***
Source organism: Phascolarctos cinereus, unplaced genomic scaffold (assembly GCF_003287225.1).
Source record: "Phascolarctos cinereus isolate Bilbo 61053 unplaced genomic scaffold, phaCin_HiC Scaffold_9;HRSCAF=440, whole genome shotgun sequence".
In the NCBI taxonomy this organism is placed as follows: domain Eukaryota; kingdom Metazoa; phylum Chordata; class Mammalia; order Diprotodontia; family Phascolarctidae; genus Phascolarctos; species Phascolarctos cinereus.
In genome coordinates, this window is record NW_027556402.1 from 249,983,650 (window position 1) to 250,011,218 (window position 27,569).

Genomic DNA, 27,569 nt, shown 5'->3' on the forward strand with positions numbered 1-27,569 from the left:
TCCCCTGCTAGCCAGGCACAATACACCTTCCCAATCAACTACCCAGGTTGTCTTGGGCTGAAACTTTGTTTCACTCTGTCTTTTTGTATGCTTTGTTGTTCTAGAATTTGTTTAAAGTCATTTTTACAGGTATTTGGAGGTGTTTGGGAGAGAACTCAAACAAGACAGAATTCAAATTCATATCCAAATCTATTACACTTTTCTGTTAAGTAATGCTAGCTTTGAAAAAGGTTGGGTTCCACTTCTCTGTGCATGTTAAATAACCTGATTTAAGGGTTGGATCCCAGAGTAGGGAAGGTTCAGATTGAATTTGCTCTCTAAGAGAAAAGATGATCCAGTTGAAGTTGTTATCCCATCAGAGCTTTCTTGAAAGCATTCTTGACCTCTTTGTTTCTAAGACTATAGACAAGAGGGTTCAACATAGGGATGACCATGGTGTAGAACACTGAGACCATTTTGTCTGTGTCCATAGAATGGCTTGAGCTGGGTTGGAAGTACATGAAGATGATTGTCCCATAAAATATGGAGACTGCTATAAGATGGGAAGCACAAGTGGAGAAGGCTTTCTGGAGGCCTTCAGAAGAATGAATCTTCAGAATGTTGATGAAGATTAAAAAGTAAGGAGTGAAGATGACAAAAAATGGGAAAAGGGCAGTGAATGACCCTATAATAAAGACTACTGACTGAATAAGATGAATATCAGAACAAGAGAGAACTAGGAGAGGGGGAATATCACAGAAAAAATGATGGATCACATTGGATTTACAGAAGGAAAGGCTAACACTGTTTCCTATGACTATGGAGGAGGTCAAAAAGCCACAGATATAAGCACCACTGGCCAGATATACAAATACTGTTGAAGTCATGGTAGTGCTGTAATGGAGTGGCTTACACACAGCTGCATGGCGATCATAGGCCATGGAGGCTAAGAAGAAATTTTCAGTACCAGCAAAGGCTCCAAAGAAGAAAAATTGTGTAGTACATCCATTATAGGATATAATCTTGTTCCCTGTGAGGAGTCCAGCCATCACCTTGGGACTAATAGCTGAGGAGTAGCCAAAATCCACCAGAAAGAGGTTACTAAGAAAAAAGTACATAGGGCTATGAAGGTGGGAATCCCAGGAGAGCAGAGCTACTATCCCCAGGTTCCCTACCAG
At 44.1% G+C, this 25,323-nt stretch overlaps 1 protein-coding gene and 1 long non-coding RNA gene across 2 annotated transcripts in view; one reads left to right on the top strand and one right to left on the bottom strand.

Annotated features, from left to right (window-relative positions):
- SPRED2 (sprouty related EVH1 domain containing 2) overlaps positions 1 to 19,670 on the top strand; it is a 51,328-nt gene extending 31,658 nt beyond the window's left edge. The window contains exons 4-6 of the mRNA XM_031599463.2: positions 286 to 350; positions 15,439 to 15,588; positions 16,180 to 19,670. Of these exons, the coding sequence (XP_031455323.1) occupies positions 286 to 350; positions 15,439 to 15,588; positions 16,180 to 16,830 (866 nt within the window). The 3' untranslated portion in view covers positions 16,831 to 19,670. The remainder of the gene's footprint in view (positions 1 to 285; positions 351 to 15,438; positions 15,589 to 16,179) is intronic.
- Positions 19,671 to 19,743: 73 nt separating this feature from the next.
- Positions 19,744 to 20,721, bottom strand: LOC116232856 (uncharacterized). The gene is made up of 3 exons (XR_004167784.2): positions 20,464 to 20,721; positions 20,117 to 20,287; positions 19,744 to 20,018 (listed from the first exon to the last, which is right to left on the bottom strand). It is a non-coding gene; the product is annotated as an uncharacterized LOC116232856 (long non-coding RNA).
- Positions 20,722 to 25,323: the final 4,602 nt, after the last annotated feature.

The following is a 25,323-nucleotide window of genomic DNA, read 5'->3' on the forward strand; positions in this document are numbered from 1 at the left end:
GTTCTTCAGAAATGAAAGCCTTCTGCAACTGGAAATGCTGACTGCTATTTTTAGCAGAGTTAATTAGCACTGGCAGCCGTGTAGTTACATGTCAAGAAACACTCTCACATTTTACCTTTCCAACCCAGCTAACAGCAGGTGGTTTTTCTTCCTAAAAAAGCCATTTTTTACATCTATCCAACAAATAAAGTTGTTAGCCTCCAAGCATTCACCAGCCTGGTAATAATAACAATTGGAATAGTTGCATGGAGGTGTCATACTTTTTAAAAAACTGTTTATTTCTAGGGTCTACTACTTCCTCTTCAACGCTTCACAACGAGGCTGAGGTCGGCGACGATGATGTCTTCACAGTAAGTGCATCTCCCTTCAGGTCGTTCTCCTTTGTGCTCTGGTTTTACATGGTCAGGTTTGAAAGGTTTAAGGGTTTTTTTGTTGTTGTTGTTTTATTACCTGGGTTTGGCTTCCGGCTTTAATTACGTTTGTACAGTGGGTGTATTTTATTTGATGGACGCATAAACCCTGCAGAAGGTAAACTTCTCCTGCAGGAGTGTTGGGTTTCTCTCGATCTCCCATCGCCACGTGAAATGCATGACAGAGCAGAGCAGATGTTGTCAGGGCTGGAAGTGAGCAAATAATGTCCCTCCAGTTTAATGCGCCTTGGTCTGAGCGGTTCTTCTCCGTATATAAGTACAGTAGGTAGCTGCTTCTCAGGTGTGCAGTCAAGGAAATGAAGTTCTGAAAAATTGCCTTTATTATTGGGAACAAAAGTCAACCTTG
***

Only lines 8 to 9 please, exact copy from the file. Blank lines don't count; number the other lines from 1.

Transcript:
Annotated features, from left to right (window-relative positions):
- SPRED2 (sprouty related EVH1 domain containing 2) overlaps positions 1 to 19,670 on the top strand; it is a 51,328-nt gene extending 31,658 nt beyond the window's left edge. The window contains exons 4-6 of the mRNA XM_031599463.2: positions 286 to 350; positions 15,439 to 15,588; positions 16,180 to 19,670. Of these exons, the coding sequence (XP_031455323.1) occupies positions 286 to 350; positions 15,439 to 15,588; positions 16,180 to 16,830 (866 nt within the window). The 3' untranslated portion in view covers positions 16,831 to 19,670. The remainder of the gene's footprint in view (positions 1 to 285; positions 351 to 15,438; positions 15,589 to 16,179) is intronic.